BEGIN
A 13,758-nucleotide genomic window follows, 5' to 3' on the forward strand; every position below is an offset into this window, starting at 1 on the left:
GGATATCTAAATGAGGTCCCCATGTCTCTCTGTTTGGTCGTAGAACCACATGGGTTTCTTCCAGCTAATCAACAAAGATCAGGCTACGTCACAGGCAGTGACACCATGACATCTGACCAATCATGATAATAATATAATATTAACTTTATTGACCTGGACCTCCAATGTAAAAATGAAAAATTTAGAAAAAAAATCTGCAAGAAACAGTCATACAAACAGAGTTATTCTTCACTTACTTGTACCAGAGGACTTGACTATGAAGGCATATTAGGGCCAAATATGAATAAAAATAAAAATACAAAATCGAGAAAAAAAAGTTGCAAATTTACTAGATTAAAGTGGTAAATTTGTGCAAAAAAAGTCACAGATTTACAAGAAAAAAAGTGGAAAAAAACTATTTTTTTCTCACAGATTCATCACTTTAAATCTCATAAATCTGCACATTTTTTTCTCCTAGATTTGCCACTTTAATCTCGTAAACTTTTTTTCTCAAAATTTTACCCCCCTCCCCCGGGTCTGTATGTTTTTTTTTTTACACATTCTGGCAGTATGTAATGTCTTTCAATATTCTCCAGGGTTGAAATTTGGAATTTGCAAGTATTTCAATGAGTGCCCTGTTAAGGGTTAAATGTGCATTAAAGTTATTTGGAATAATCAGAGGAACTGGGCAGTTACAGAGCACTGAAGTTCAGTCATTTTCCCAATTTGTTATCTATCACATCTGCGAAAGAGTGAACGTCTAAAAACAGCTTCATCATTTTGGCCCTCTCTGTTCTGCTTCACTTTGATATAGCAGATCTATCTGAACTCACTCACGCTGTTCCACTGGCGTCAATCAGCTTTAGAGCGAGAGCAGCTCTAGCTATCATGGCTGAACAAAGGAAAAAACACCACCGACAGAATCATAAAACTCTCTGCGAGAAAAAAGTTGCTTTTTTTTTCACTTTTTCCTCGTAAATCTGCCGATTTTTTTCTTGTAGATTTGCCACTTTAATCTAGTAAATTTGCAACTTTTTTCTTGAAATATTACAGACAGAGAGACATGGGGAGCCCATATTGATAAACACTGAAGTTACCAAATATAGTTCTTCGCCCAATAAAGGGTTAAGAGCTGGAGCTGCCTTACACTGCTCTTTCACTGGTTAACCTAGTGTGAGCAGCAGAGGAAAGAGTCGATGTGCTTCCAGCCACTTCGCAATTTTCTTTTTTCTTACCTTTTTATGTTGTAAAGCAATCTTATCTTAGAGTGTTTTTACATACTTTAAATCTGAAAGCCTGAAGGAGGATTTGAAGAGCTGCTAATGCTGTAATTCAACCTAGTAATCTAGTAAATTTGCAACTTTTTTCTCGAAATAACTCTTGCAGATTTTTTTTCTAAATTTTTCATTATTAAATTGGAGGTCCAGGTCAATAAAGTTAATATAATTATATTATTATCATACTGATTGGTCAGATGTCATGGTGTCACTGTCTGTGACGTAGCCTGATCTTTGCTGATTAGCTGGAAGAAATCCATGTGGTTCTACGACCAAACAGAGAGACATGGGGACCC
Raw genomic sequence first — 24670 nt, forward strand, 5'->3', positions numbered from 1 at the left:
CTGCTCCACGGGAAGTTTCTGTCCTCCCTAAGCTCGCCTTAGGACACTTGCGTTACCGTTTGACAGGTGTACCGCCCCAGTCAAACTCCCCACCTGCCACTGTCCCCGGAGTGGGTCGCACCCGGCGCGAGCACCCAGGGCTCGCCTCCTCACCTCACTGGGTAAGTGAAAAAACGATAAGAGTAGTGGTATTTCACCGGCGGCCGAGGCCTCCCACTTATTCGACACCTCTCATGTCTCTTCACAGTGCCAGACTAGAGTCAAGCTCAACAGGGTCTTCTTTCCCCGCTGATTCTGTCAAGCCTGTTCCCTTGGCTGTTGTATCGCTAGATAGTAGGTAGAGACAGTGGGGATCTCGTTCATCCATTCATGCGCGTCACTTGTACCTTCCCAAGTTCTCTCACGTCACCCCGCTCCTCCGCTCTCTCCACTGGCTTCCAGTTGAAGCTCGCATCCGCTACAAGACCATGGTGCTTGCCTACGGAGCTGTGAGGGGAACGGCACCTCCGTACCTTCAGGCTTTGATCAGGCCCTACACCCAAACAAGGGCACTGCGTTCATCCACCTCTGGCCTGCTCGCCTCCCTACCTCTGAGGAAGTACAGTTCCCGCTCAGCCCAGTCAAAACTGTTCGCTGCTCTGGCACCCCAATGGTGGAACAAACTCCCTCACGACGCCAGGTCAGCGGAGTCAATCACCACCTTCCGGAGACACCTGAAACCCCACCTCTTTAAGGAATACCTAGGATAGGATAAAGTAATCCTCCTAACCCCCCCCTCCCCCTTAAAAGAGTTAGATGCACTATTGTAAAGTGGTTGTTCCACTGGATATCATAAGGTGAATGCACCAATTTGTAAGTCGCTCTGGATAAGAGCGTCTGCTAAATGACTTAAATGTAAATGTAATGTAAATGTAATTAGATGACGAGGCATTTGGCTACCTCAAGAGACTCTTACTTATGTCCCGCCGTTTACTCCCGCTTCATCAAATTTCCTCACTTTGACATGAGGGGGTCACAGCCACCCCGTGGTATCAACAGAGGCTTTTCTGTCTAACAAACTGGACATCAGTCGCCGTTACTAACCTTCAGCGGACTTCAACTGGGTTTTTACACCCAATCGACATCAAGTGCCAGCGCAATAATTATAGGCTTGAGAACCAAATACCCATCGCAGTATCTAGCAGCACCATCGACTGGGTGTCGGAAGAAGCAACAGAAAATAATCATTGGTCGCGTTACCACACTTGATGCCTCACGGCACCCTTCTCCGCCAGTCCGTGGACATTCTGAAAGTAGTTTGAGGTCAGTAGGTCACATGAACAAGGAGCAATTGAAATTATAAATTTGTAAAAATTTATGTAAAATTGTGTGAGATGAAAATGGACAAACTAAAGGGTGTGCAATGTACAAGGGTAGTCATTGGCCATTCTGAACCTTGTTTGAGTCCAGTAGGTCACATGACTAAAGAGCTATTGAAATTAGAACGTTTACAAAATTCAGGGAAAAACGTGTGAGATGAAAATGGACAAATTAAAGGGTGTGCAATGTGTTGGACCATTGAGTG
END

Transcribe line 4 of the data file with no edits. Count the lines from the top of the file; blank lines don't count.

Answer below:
CTGCTCCACGGGAAGTTTCTGTCCTCCCTAAGCTCGCCTTAGGACACTTGCGTTACCGTTTGACAGGTGTACCGCCCCAGTCAAACTCCCCACCTGCCACTGTCCCCGGAGTGGGTCGCACCCGGCGCGAGCACCCAGGGCTCGCCTCCTCACCTCACTGGGTAAGTGAAAAAACGATAAGAGTAGTGGTATTTCACCGGCGGCCGAGGCCTCCCACTTATTCGACACCTCTCATGTCTCTTCACAGTGCCAGACTAGAGTCAAGCTCAACAGGGTCTTCTTTCCCCGCTGATTCTGTCAAGCCTGTTCCCTTGGCTGTTGTATCGCTAGATAGTAGGTAGAGACAGTGGGGATCTCGTTCATCCATTCATGCGCGTCACTTGTACCTTCCCAAGTTCTCTCACGTCACCCCGCTCCTCCGCTCTCTCCACTGGCTTCCAGTTGAAGCTCGCATCCGCTACAAGACCATGGTGCTTGCCTACGGAGCTGTGAGGGGAACGGCACCTCCGTACCTTCAGGCTTTGATCAGGCCCTACACCCAAACAAGGGCACTGCGTTCATCCACCTCTGGCCTGCTCGCCTCCCTACCTCTGAGGAAGTACAGTTCCCGCTCAGCCCAGTCAAAACTGTTCGCTGCTCTGGCACCCCAATGGTGGAACAAACTCCCTCACGACGCCAGGTCAGCGGAGTCAATCACCACCTTCCGGAGACACCTGAAACCCCACCTCTTTAAGGAATACCTAGGATAGGATAAAGTAATCCTCCTAACCCCCCCCTCCCCCTTAAAAGAGTTAGATGCACTATTGTAAAGTGGTTGTTCCACTGGATATCATAAGGTGAATGCACCAATTTGTAAGTCGCTCTGGATAAGAGCGTCTGCTAAATGACTTAAATGTAAATGTAATGTAAATGTAATTAGATGACGAGGCATTTGGCTACCTCAAGAGACTCTTACTTATGTCCCGCCGTTTACTCCCGCTTCATCAAATTTCCTCACTTTGACATGAGGGGGTCACAGCCACCCCGTGGTATCAACAGAGGCTTTTCTGTCTAACAAACTGGACATCAGTCGCCGTTACTAACCTTCAGCGGACTTCAACTGGGTTTTTACACCCAATCGACATCAAGTGCCAGCGCAATAATTATAGGCTTGAGAACCAAATACCCATCGCAGTATCTAGCAGCACCATCGACTGGGTGTCGGAAGAAGCAACAGAAAATAATCATTGGTCGCGTTACCACACTTGATGCCTCACGGCACCCTTCTCCGCCAGTCCGTGGACATTCTGAAAGTAGTTTGAGGTCAGTAGGTCACATGAACAAGGAGCAATTGAAATTATAAATTTGTAAAAATTTATGTAAAATTGTGTGAGATGAAAATGGACAAACTAAAGGGTGTGCAATGTACAAGGGTAGTCATTGGCCATTCTGAACCTTGTTTGAGTCCAGTAGGTCACATGACTAAAGAGCTATTGAAATTAGAACGTTTACAAAATTCAGGGAAAAACGTGTGAGATGAAAATGGACAAATTAAAGGGTGTGCAATGTGTTGGACCATTGAGTG